The contemporary New York Times review was generally positive, if not overly enthusiastic, calling it "a realistic, occasionally sensational portrait of the Japanese rustic that seems basically honest and poignant even though it is bathed in the suds of soap opera." After praising the performances, the review concludes, "Mr. Imamura's cameras have caught picturesque scenes in mountainous Japan as well as in Tokyo's teeming streets. He has not spared us realism in some intimate scenes and sounds, perhaps with eroticism aforethought. But above all, despite the film's bathos, he has thrown a spotlight on some rural Japanese and some city slick-tender and, on occasion, touching."[24]

At the Berlin International Film Festival, Imamura was nominated for the Golden Berlin Bear and Sachiko Hidari was awarded as Best Actress for her roles in The Insect Woman, and in her husband, Susumu Hani's He and She.[22] Nevertheless, The Insect Woman had some difficulties in playing European countries in its first international run, due to its sexual frankness.[13] On the other hand, the U.S. Variety review suggested that the film's adult themes would make it successful not only at art house cinemas, but in the exploitation market as well.[21]

In the decades since its release, The Insect Woman has retained a position as a pivotal film in Imamura's career and a major work in Japanese cinema. Donald Richie calls it a "joyous and affirming film", and Sachiko Hidari's performance "transcendent".[25] In 1999 critics of Kinema Jumpo named it one of the 100 best Japanese films of the 20th century.[26]

CastEdit

Awards and NominationsEdit

BibliographyEdit

  • Desser, David (1985). "The Insect Woman (Nippon Konchuki)". In Frank N. Magill. Magill's Survey of Cinema: Foreign Language Films; Volume 3. Englewood Cliffs, N.J.: Salem Press. pp. 1505-1509. ISBN 0-89356-243-2.
  • The Insect Woman (1963) at the Internet Movie Database
  • Krafsur, Richard P. (1976). "The Insect Woman (Japan)". American Film Institute Catalog of Motion Pictures, The; Feature Films 1961-70. New York & London: R.R. Bowker Company. p. 536.
  • Lim, Dennis. (2011). The Insect Woman: Learning to Crawl. at www.criterion.com.
  • Mich. The Insect Woman. (24 June 1964). Movie review. Variety.
  • Weiler, A.H. "'The Insect Woman,' From Japan, Arrives at Toho Cinema" (July 1, 1964) New York Times.
  • "にっぽん昆虫記" (in Japanese). Japanese Movie Database. Retrieved 2011-06-27.
  • "にっぽん昆虫記" (in Japanese). Kinema Junpo. Retrieved 2011-06-27.

NotesEdit

  1. 1.0 1.1 1.2 "にっぽん昆虫記" (in Japanese). Japanese Movie Database. Retrieved 2011-06-27.
  2. Synopsis based on Desser, David (1985). "The Insect Woman (Nippon Konchuki)". In Frank N. Magill. Magill's Survey of Cinema: Foreign Language Films; Volume 3. Englewood Cliffs, N.J.: Salem Press. pp. 1506-1507. ISBN 0-89356-243-2.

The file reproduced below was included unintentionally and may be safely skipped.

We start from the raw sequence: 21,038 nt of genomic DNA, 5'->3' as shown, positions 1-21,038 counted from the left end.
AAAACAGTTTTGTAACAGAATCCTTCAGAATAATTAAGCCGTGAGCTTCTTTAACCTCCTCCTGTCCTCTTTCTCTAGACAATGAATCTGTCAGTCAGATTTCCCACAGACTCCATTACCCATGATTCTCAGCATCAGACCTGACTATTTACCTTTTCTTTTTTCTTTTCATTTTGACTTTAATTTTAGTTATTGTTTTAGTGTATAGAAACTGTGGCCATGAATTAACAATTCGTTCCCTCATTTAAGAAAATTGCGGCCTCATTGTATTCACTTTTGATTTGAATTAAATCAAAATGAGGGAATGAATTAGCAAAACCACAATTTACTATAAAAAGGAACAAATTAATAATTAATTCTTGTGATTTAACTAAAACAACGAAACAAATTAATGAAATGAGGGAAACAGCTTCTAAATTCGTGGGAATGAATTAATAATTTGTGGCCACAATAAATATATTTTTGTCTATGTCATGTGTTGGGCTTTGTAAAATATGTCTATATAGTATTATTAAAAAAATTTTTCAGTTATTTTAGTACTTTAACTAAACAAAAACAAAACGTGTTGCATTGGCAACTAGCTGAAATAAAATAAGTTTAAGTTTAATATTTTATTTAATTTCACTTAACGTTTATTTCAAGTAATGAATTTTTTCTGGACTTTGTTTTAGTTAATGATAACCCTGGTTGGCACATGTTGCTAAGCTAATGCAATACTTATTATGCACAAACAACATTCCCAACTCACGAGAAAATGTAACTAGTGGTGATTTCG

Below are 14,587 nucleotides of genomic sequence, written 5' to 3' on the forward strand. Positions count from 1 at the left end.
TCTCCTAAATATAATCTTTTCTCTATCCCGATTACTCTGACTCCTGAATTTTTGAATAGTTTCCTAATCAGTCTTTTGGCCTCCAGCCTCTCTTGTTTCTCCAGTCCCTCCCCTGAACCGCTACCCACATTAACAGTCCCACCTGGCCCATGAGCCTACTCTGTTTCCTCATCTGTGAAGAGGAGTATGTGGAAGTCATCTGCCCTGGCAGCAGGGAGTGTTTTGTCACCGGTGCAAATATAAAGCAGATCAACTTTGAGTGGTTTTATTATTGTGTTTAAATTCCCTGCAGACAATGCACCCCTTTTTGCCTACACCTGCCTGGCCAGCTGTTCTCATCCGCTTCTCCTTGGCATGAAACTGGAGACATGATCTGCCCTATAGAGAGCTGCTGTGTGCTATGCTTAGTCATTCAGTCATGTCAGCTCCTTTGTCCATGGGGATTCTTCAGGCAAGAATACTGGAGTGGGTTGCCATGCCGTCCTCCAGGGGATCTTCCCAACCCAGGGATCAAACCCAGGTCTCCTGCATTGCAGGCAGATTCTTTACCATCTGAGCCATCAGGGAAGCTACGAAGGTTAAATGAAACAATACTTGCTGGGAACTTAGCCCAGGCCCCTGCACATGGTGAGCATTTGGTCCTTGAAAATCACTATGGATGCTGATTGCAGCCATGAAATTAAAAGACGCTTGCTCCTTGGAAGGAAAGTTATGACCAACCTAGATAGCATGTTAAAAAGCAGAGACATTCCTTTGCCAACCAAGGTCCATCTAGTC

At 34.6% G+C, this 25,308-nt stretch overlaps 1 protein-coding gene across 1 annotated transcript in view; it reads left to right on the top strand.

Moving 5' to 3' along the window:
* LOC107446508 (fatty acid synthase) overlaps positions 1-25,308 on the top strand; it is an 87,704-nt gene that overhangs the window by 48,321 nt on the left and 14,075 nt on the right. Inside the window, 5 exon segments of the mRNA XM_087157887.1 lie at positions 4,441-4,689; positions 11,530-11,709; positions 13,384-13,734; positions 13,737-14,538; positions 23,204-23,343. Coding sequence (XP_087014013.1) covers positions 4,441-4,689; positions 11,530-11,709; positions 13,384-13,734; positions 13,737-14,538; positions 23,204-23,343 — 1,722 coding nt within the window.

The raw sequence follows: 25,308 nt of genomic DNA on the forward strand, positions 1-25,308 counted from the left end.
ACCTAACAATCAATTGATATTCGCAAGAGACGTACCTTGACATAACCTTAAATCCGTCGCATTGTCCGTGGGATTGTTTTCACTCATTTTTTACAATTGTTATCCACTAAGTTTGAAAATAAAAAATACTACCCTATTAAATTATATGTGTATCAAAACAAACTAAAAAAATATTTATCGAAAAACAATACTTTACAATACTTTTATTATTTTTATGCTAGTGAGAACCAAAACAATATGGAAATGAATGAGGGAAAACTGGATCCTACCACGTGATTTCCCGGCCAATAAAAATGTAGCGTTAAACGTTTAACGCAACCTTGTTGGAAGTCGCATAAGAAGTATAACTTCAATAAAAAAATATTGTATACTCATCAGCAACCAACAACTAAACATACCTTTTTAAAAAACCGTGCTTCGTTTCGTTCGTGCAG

3. Kendall, Nigel (2002-03-14). "All you need is sex; Japanese director Shohei Imamura tells Nigel Kendall the secret of life in The Guardian.
  4. 4.0 4.1 4.2 Richie, Donald (2001). A Hundred Years of Japanese Film: A Concise History. Tokyo: Kodansha International. p. 186. ISBN 4-7700-2682-X.
  5. Winter, Jessica and Lloyd Hughes (2007). The Rough Guide to Film. Penguin. p. 244. ISBN 1-40538-498-0.
  6. 6.0 6.1 6.2 6.3 6.4 6.5 6.6 Lim, Dennis. (2011). The Insect Woman: Learning to Crawl. at www.criterion.com.
  7. 7.0 7.1 7.2 7.3 Satō, Tadao. Gregory Barrett (translator) (1982). Currents in Japanese Cinema; Essays by Tadao Sato. Tokyo: Kodansha International. p. 83. ISBN 0-87011-815-3.
  8. 8.0 8.1 8.2 8.3 Kim, Nelson (2003). "Great Directors in Issue 27 Shohei Imamura" at www.sensesofcinema.com.
  9. 9.0 9.1 9.2 Mes, Tom and Sharp, Jasper (2005). The Midnight Eye Guide to New Japanese Film. Berkeley: Stone Bridge Press. p. 28. ISBN 1-880656-89-2.
  10. Desser, p. 1505.
  11. Desser, p. 1506.
  12. Desser, p. 1509.
  13. 13.0 13.1 13.2 13.3 Phillips, Alastair and Julian Stringer (2007). Japanese Cinema: Texts and Contexts Routledge. p. 189. ISBN-10: 0415328489.
  14. 14.0 14.1 Sharp, Jasper (2008). Behind the Pink Curtain: The Complete History of Japanese Sex Cinema. Guildford: FAB Press. p. 55. ISBN 978-1-903254-54-7.
  15. Richie p. 187.
  16. Sharp, p.139.
  17. Nygren, Scott (2007). Time Frames: Japanese Cinema and the Unfolding of History. University Of Minnesota Press. p.185. ISBN 978-0-816647-08-8.
  18. Standish, Isolde (2011). Politics, Porn and Protest: Japanese Avant Garde Cinema in the 1960s and 1970s Continūm. p. 89. ISBN-10: 0826439012.
  19. Desser, p. 1507.
  20. Mes and Sharp, p. 6.
  21. 21.0 21.1 21.2 Mich. The Insect Woman. (24 June 1964). Movie review. Variety.
  22. 22.0 22.1 22.2 "Awards for The Insect Woman (1963)" at IMDb.
  23. Krafsur, Richard P. (1976). "The Insect Woman (Japan)". American Film Institute Catalog of Motion Pictures, The; Feature Films 1961-70. New York & London: R.R. Bowker Company. p. 536.
  24. 24.0 24.1 Weiler, A.H. "'The Insect Woman,' From Japan, Arrives at Toho Cinema" (July 1, 1964) New York Times.
  25. Richie, p. 271.
  26. "キネマ旬報「オールタイムベスト・ベスト100」日本映画編(1999年版)" at mycinemakan.fc2web.com. Archived from the original on 2009-02-05.
  27. "にっぽん昆虫記" (in Japanese). Kinema Junpo. Retrieved 2011-06-27.